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Thread: Heat sink, Sound Tech M620 Amp Mixer.

  1. #1
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    Schematic/ Service info Sound Tech M620 Amp Mixer.

    Hi all, I have been working on a Sound Tech M620 mixer/amp.
    Was DOA from the owner, I removed and tested the output transistors, all fine. Found one shorted diode on the amp board. Replaced it, the things sings great now.

    The question in, it has a large heat sink on the back of the amp. After playing it with some moderately loud music, one speaker, the heat sink got very hot. I think they make them to run hot. I re-applied the thermal grease on the transistors, so they are transferring heat to the heat sink all right.
    There is no factory fan on this unit, so I suspect that the HS is supposed to run really hot, so much you cannot touch it for more than a second. Unfortunately, I don't have a thermal sensor to measure the degrees.
    It uses 6 output transistors, and the amp is rated at 250W I believe, and I had it connected to a Peavey SP2 speaker. I want to be sure the thing isn't going to burn up when I return it to the customer. If it were mine, I'd install a small box fan on the thing.
    So, are these heat sinks made to run so hot you cannot touch them at all? I say yes, but want to get all your thoughts on it.
    Thanks, Gary.
    Not my unit but same heat sink arrangement>>>m620.jpg
    Last edited by gary rabbitt; 07-13-2017 at 04:47 PM. Reason: Edit title.

  2. #2
    Supporting Member The Dude's Avatar
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    My first thought is that it's biased too hot. Do you have the schematic? Have you checked bias? Lots of the Sound Tech stuff does run hot, but usually not so hot you can't hold your finger on the heat sink while it's running at normal levels.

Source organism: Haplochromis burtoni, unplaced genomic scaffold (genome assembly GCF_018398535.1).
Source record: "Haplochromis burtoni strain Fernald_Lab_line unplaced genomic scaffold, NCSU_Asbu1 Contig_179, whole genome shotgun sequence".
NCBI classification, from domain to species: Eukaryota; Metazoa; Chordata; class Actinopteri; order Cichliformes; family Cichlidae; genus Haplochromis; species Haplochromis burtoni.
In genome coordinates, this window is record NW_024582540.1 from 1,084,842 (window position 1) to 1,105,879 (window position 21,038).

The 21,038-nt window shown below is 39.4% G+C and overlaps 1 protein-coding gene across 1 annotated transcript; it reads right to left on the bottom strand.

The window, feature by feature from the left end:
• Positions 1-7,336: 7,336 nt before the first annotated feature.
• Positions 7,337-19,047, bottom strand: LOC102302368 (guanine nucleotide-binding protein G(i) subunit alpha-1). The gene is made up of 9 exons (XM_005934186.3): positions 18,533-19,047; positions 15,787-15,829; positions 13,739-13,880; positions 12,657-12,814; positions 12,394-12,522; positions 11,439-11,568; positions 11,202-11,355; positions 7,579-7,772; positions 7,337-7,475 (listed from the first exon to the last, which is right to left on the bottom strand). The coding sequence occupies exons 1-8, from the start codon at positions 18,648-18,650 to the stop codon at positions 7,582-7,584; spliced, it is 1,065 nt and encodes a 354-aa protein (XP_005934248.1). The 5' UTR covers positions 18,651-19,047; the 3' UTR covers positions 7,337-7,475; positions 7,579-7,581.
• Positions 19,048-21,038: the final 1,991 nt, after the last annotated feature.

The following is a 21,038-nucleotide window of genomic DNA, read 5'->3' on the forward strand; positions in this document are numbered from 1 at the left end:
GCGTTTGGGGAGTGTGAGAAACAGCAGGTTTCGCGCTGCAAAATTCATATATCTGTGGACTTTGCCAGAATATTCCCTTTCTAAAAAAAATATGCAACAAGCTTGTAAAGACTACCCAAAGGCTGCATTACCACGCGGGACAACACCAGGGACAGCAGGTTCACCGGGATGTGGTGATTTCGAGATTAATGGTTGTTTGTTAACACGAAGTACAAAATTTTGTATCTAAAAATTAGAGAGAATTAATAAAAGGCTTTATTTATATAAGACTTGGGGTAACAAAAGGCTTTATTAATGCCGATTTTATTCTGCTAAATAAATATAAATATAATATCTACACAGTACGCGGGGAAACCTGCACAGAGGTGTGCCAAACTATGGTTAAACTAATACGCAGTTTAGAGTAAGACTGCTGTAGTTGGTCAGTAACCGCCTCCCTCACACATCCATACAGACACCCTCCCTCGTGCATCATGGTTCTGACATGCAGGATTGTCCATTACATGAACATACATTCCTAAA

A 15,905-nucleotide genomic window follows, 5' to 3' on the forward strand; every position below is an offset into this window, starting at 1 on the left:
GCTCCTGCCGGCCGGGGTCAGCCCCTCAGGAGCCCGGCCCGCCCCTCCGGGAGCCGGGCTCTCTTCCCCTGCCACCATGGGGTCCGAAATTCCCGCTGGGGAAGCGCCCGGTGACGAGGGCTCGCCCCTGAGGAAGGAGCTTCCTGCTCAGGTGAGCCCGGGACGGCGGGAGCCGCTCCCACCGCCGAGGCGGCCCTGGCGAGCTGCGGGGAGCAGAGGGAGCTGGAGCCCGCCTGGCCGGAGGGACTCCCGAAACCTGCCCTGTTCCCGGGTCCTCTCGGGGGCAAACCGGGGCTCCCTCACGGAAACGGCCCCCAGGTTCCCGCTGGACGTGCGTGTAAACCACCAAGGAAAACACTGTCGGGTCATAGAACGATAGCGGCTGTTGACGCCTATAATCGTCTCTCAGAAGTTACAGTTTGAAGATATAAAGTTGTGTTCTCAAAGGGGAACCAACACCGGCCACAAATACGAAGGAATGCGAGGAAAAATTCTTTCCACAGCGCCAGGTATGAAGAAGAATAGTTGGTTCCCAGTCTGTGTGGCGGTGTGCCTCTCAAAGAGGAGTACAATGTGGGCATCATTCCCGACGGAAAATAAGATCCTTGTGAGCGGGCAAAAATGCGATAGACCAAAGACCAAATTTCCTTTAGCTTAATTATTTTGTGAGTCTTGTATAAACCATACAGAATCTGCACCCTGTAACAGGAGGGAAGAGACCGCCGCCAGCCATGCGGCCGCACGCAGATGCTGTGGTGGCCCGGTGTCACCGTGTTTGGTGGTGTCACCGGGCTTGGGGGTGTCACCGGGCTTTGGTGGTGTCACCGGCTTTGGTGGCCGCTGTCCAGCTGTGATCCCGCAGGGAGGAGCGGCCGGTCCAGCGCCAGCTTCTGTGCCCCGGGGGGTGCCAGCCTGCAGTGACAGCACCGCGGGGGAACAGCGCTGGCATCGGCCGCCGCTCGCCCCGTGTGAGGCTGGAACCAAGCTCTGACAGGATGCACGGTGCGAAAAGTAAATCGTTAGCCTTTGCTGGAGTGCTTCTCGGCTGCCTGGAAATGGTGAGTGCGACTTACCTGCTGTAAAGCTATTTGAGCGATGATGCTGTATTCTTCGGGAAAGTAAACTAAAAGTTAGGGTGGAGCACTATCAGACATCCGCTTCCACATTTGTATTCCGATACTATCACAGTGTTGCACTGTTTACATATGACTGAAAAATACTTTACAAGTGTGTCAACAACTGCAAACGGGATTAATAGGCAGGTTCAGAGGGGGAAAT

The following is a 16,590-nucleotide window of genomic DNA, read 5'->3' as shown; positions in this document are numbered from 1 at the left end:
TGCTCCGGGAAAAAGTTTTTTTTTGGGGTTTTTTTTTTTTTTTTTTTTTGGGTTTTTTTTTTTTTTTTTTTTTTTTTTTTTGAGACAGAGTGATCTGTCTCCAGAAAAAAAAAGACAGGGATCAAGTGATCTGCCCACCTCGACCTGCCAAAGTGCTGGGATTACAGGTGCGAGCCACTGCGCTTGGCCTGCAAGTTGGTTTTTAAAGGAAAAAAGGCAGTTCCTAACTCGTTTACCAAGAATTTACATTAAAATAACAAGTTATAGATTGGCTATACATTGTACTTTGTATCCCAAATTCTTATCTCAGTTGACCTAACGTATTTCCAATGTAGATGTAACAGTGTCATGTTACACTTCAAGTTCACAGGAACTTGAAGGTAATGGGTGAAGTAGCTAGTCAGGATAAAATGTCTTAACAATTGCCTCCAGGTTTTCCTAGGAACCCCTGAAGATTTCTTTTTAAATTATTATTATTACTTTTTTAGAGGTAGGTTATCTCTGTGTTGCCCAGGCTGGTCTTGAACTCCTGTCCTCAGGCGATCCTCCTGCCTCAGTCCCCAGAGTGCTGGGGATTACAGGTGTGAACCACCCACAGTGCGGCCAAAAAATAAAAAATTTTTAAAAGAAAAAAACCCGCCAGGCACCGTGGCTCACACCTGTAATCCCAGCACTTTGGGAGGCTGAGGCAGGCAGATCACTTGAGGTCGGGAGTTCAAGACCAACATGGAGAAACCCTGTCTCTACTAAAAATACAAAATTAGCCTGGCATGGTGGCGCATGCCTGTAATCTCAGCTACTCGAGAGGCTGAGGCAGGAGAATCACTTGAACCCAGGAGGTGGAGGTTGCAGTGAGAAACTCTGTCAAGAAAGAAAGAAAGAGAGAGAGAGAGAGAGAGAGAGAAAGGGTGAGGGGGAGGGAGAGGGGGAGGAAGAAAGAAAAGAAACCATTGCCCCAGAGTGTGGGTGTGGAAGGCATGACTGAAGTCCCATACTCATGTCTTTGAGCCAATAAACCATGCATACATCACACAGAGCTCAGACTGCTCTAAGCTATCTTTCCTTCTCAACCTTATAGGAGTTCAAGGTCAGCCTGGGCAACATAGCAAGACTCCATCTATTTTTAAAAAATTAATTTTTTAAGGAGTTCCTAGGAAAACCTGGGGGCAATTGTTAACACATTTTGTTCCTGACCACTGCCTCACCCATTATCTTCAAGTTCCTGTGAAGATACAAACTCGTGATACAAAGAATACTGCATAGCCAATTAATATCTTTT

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    Thanks! I don't have any schematics I have searched in all the usual places to no avail.
    I might put a request in on the schematics column. Yeah this sucker gets burning hot and I fear that even with the heatsink, it's transistors may burn up eventually. I did measure the resistors on the amp board and they all seemed in spec with the marked values. Could be a component on the main board going to the amp module.

    If you know of a source for a schematic or service info I'd appreciate it.
    Take care, Gary.

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    Thanks for moving my post to the schematics column.
    I hope that someone has access to schematics of this, or a similar one where I can get some specs on the biasing. As it was, I was going in blind with no documentation, and found the shorted diode.
    Other than measuring marked component values, I have no idea on where to measure bias on that particular amp. Something in general, maybe like measuring base voltage at no signal level?
    I am guessing that heat sink is well over 200 deg. Normal or not..
    Thanks! Gary

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    g1
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    You can get a rough idea of the bias by measuring the voltage across the emitter resistors of the output transistors.
    Then divide by the value of the resistors to calculate the idle current through the output devices.
    Post your results.
    Quote Originally Posted by Justin Thomas View Post
    In my ideal world, I'm not too loud - your room is too small!

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    Thanks, I'll have to get it back apart this evening if I can.
    I'll also get the transistor specs I had wrote down.
    Gary.

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    Have the amp apart finally, I see the resistors on the emitters. Going to power up in a bit. Those resistors only measure .5 Ohms each. Will be back...
    Transistors, pairs of A1694 (2SA4467) and C4467 (2SC4467) Still going in "blind" on the unit, as I have not found a schematic or service manual.
    Both are rated at 150 C max, and I don't have an IR thermal meter.

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    Senior Member Enzo's Avatar